How to attract bats to your garden

Look out for bats in your local area and roosting in your house, and then provide feeding sites in your garden.

How to attract bats to your garden article spread

It’s easy to forget that bats can be common in urban areas as well as in the countryside. It’s exciting to see them swooping over a pond catching insects on a summer evening, but what can you do to attract them to your garden?

Well, unfortunately, the truth is that your options are limited. Even if you have bats roosting in your house, all you will probably see is them spilling out at dusk and disappearing off to their feeding sites. As a consequence, you would do well to start looking for bats in your local area and then think about how to make your garden more appealing to them.

Bats like a diversity of habitats, particularly areas with mature trees and water, so wooded parks, canals and riverbanks are good places to start. Many species dislike flying across open areas, because they are very vulnerable to predation – it’s estimated that 11 per cent of all British bat deaths are due to birds of prey, so provide safe flyways through your neighbourhood with trees and overgrown hedges to increase the chances that bats will use your garden.

Remember, there are far more insects in the canopy than close to the ground, and it is here that bats feed – if you have space for trees, they will do more than anything to attract bats to your garden.


  • While relatively few bat species forage in urban gardens, houses are popular roost sites. Both common and soprano pipistrelles roost in buildings in built-up areas. If you see them at all, they are likely to be flying into white street lights to catch insects or hawking over garden ponds.
  • Maternity roosts are usually on the south or south-west sides of buildings, presumably because these are the warmest places. Large pipistrelle maternity roosts can host several hundred bats.
  • Brown long-eared bats are the species most likely to use bat boxes, especially for breeding. They are easy to identify from their slow fluttering flight and the way they hover to pick insects off the leaves of garden trees. They are occasionally even seen fluttering outside windows, picking up insects attracted to the lights, and may hang up in the porches of houses to eat, leaving a pile of discarded wings and faeces.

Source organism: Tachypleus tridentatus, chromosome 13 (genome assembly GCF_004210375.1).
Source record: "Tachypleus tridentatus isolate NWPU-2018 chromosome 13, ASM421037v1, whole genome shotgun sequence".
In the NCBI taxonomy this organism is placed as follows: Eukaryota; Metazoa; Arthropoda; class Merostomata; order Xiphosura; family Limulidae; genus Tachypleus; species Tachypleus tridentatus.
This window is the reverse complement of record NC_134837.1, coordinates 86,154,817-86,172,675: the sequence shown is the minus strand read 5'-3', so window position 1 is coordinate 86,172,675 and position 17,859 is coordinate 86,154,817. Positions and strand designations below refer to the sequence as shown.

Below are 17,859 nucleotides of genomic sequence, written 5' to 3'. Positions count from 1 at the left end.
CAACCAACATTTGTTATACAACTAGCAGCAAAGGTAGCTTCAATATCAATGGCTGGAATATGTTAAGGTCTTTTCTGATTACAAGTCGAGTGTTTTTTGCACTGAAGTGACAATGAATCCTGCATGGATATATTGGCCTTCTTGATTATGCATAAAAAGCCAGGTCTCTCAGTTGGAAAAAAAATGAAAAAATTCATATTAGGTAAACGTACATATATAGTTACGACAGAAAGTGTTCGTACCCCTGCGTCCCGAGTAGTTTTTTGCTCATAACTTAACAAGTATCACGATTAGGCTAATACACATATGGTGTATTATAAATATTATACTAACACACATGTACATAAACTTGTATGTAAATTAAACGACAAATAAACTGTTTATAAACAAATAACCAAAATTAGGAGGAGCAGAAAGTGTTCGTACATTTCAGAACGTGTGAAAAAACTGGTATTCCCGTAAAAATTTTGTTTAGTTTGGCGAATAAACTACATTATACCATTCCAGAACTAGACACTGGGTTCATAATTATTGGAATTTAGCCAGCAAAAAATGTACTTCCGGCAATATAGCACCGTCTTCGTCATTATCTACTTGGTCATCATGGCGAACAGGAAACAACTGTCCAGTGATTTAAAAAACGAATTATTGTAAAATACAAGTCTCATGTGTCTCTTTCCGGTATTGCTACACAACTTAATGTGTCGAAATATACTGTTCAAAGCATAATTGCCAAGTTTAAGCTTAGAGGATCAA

• Larger species such as Leisler’s bats and serotines sometimes breed in houses in urban areas, but generally they fly off to feed in nearby rural locations. However, both species can be seen hunting around white street lights, and Leisler’s sometimes forage along urban canals.
  • Other species of bats in urban areas rarely use gardens. Natterer’s bats will roost in large old houses, but forage in wooded parks and along canals and rivers. Daubenton’s bats are closely associated with still or slowmoving water, even in built-up areas. Bats skimming the surface of still water are likely to be this species.


  1. Bat boxes are used by brown long-eared bats, both to roost and breed. Place a few in your garden at different heights and facing different directions.
  2. Pipistrelles are most likely to breed in your house. They like cavity walls and spaces under the eaves in modern houses, so try not to block these off.
  3. Pipistrelles fly along walls, taller hedges (human height is good) and tree lines to minimise the risk of predation, so it is important to provide secure flyways to and from their roosts.
  4. White street lights attract clusters of insects, which are often exploited by pipistrelles. They can be seen flying through the pool of light to grab their prey.
  5. Mosquitoes may be annoying when you want to have a barbecue, but pipistrelles love to eat large numbers of them, along with other small insects.
  6. Brown long-eared bats use porches as feeding perches to eat larger prey. Look out for discarded moth wings and other insect remains on the ground.
  7. Droppings on a window sill or stuck to a wall are often the first sign that bats are using a house. They are easy to recognise from the finely chewed bits of insects.
  • All 17 species of British bat have been recorded in houses and all can get through a gap just 20mm wide, so their entrance points are often difficult to locate and easy to block during routine maintenance. If you have bats roosting in your house, make sure you know their entrance points and seek advice from the bat conservation trust before starting any building work.
  • Smaller, slow-flying bats avoid open areas where they are vulnerable to birds of prey. Good tree cover in your garden will encourage species such as brown long-eared bats to forage, especially in fruit and other trees that attract moths and a variety of insects. If space allows, plant a diversity of trees with a small glade to provide a sheltered feeding area.
  • Finding bats in urban areas is not easy, and it’s better to get the experts to show you where you’ll see them. Join your local bat group and go on local bat walks. Once you have learnt the basics, it’s surprising how many bats you will spot, often well into a built-up area. Contact the Bat Conservation Trust for your local group.
  • Once you have been shown the basics, get your own bat detector; several good models are available. Identifying species of bats from their echolocation calls can be difficult, but bat detectors are very useful for helping you to spot bats that you would otherwise miss. Alana Ecology has a good range of bat detectors and provides excellent advice on its website.
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